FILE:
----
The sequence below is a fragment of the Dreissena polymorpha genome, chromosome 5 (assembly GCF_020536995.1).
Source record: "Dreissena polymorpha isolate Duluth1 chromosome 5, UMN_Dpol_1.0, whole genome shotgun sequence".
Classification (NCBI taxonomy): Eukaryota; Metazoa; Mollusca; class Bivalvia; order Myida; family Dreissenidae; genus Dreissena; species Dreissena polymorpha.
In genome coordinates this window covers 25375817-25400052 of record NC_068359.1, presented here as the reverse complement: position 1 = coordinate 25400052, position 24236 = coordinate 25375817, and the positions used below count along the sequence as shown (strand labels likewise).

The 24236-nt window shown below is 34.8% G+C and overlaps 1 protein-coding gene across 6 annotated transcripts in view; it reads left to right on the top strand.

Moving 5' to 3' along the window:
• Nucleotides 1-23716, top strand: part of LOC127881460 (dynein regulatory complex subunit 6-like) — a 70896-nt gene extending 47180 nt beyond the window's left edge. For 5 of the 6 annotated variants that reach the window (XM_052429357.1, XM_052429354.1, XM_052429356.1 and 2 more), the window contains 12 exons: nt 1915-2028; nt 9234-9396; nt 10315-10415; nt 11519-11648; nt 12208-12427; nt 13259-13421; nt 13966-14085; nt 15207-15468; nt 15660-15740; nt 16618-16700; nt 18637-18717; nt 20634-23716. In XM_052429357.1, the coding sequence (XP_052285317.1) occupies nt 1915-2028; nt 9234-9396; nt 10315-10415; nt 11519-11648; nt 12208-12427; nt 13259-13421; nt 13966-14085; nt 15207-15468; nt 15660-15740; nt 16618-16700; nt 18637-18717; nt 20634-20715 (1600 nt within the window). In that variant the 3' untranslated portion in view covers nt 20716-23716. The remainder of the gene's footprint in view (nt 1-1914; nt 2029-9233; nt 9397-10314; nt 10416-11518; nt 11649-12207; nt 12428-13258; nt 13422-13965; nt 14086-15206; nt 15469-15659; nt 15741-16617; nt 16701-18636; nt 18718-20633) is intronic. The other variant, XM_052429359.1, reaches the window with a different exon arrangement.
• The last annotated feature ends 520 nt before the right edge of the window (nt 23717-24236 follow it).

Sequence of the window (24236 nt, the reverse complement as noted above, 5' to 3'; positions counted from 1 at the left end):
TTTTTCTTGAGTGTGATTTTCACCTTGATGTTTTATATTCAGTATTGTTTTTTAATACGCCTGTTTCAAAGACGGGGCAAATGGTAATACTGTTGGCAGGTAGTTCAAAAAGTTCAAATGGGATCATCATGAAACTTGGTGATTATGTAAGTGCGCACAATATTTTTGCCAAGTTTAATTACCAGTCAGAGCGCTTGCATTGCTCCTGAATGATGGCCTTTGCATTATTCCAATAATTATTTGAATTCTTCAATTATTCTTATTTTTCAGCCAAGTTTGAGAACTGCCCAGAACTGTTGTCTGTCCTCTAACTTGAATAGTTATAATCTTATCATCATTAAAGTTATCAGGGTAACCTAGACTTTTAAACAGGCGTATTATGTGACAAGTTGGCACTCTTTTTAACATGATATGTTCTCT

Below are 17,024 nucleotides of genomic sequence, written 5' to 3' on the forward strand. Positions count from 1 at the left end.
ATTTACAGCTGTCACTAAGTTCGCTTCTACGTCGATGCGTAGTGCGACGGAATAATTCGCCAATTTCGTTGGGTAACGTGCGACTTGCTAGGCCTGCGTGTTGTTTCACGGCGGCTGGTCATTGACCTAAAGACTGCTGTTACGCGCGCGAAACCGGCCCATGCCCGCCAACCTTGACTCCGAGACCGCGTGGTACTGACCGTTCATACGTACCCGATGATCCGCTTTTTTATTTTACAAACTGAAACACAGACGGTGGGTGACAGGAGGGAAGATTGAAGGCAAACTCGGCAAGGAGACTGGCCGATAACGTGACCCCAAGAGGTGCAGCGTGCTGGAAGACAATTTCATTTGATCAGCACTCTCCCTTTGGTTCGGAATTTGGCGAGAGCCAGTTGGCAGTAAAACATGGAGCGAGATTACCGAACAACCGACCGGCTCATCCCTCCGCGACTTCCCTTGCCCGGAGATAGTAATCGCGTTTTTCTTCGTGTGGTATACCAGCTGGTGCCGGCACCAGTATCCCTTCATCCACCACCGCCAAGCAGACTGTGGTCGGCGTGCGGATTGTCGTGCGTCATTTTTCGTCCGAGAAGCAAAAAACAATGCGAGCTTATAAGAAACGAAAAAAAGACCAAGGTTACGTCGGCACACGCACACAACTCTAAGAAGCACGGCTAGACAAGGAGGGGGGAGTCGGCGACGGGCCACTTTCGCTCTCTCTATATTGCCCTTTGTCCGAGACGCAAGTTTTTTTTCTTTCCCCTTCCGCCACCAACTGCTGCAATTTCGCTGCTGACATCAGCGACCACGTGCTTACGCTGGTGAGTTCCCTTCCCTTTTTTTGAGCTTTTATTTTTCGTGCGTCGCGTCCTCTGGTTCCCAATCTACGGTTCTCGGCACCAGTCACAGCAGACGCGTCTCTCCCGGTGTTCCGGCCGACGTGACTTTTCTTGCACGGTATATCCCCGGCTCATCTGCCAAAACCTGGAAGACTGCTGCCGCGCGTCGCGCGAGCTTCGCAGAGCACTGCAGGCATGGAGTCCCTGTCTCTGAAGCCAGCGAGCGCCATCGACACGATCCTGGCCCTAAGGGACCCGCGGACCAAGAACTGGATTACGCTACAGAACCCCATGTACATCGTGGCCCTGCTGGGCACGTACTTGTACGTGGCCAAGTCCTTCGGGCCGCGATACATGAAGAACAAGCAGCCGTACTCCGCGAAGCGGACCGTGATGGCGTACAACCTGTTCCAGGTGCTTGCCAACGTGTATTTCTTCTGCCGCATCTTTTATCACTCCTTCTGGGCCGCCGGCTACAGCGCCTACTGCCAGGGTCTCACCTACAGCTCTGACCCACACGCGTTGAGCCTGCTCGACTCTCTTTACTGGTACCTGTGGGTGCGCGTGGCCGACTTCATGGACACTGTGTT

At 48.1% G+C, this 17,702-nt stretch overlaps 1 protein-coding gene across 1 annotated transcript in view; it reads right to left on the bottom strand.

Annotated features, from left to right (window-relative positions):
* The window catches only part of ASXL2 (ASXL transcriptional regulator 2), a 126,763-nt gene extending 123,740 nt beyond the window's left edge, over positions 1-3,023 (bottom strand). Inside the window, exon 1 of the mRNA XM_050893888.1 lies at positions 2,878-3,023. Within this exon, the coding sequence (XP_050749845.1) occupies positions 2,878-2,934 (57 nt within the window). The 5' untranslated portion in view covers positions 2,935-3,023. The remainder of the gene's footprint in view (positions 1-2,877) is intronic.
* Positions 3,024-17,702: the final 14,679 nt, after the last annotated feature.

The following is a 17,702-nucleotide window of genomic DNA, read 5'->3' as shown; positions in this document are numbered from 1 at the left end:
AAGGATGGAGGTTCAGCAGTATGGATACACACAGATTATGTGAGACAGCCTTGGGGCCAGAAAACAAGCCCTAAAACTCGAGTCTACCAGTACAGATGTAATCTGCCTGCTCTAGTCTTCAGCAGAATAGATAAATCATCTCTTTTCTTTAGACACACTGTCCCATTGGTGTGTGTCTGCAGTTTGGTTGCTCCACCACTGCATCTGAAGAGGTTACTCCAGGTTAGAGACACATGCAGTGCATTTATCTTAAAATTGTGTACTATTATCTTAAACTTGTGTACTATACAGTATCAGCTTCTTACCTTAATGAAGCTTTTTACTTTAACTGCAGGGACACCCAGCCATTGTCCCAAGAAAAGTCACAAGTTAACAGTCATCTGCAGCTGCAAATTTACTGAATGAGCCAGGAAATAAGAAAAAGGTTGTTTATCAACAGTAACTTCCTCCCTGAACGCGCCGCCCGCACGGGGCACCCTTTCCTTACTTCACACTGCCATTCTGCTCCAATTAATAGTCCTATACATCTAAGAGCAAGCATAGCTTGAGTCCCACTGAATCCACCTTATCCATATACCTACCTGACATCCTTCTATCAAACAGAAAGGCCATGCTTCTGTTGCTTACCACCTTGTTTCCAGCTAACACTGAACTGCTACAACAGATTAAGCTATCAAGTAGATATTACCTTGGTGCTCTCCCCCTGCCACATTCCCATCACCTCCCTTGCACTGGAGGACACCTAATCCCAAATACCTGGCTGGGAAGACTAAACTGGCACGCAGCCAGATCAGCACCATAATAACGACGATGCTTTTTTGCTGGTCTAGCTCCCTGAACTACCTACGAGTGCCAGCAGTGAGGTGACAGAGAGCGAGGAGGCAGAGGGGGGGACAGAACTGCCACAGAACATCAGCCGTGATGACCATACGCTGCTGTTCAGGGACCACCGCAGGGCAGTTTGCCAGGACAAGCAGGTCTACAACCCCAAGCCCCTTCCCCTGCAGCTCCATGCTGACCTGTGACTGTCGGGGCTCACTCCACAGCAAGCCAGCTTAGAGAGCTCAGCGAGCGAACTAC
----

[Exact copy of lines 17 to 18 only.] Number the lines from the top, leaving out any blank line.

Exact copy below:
The following is a 17,702-nucleotide window of genomic DNA, read 5'->3' as shown; positions in this document are numbered from 1 at the left end:
AAGGATGGAGGTTCAGCAGTATGGATACACACAGATTATGTGAGACAGCCTTGGGGCCAGAAAACAAGCCCTAAAACTCGAGTCTACCAGTACAGATGTAATCTGCCTGCTCTAGTCTTCAGCAGAATAGATAAATCATCTCTTTTCTTTAGACACACTGTCCCATTGGTGTGTGTCTGCAGTTTGGTTGCTCCACCACTGCATCTGAAGAGGTTACTCCAGGTTAGAGACACATGCAGTGCATTTATCTTAAAATTGTGTACTATTATCTTAAACTTGTGTACTATACAGTATCAGCTTCTTACCTTAATGAAGCTTTTTACTTTAACTGCAGGGACACCCAGCCATTGTCCCAAGAAAAGTCACAAGTTAACAGTCATCTGCAGCTGCAAATTTACTGAATGAGCCAGGAAATAAGAAAAAGGTTGTTTATCAACAGTAACTTCCTCCCTGAACGCGCCGCCCGCACGGGGCACCCTTTCCTTACTTCACACTGCCATTCTGCTCCAATTAATAGTCCTATACATCTAAGAGCAAGCATAGCTTGAGTCCCACTGAATCCACCTTATCCATATACCTACCTGACATCCTTCTATCAAACAGAAAGGCCATGCTTCTGTTGCTTACCACCTTGTTTCCAGCTAACACTGAACTGCTACAACAGATTAAGCTATCAAGTAGATATTACCTTGGTGCTCTCCCCCTGCCACATTCCCATCACCTCCCTTGCACTGGAGGACACCTAATCCCAAATACCTGGCTGGGAAGACTAAACTGGCACGCAGCCAGATCAGCACCATAATAACGACGATGCTTTTTTGCTGGTCTAGCTCCCTGAACTACCTACGAGTGCCAGCAGTGAGGTGACAGAGAGCGAGGAGGCAGAGGGGGGGACAGAACTGCCACAGAACATCAGCCGTGATGACCATACGCTGCTGTTCAGGGACCACCGCAGGGCAGTTTGCCAGGACAAGCAGGTCTACAACCCCAAGCCCCTTCCCCTGCAGCTCCATGCTGACCTGTGACTGTCGGGGCTCACTCCACAGCAAGCCAGCTTAGAGAGCTCAGCGAGCGAACTAC